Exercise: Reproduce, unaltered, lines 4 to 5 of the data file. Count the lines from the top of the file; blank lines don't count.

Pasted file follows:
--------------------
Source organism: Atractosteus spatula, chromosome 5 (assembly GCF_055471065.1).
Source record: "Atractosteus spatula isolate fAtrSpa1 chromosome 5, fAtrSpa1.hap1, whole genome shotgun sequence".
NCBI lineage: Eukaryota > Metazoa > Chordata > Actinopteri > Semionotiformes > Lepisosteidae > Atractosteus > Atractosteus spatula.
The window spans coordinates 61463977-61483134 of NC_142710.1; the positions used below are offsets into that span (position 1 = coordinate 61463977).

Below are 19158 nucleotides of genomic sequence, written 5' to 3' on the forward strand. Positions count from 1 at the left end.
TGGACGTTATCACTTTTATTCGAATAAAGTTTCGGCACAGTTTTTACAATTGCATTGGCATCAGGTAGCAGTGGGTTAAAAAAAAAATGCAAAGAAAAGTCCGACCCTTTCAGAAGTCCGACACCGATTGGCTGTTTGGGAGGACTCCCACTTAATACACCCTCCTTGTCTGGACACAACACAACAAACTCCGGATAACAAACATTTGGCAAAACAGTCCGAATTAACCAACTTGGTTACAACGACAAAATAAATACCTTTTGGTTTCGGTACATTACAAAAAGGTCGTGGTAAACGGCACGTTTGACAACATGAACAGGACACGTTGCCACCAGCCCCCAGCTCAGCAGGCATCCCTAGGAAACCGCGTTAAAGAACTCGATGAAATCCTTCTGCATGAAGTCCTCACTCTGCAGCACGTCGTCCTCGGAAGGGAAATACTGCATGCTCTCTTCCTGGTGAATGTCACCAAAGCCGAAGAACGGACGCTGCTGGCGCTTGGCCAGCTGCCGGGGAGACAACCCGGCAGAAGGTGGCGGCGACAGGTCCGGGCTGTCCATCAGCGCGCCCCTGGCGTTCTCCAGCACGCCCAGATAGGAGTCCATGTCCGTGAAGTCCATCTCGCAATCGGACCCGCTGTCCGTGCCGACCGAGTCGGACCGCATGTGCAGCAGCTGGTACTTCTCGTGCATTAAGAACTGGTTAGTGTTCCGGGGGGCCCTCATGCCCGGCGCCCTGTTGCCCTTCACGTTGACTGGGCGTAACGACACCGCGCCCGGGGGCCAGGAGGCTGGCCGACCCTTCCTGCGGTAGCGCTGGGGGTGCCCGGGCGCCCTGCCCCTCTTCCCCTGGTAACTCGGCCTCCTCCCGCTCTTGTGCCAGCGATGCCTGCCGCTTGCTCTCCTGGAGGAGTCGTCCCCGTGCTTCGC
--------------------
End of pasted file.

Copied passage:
The window spans coordinates 61463977-61483134 of NC_142710.1; the positions used below are offsets into that span (position 1 = coordinate 61463977).

Below are 19158 nucleotides of genomic sequence, written 5' to 3' on the forward strand. Positions count from 1 at the left end.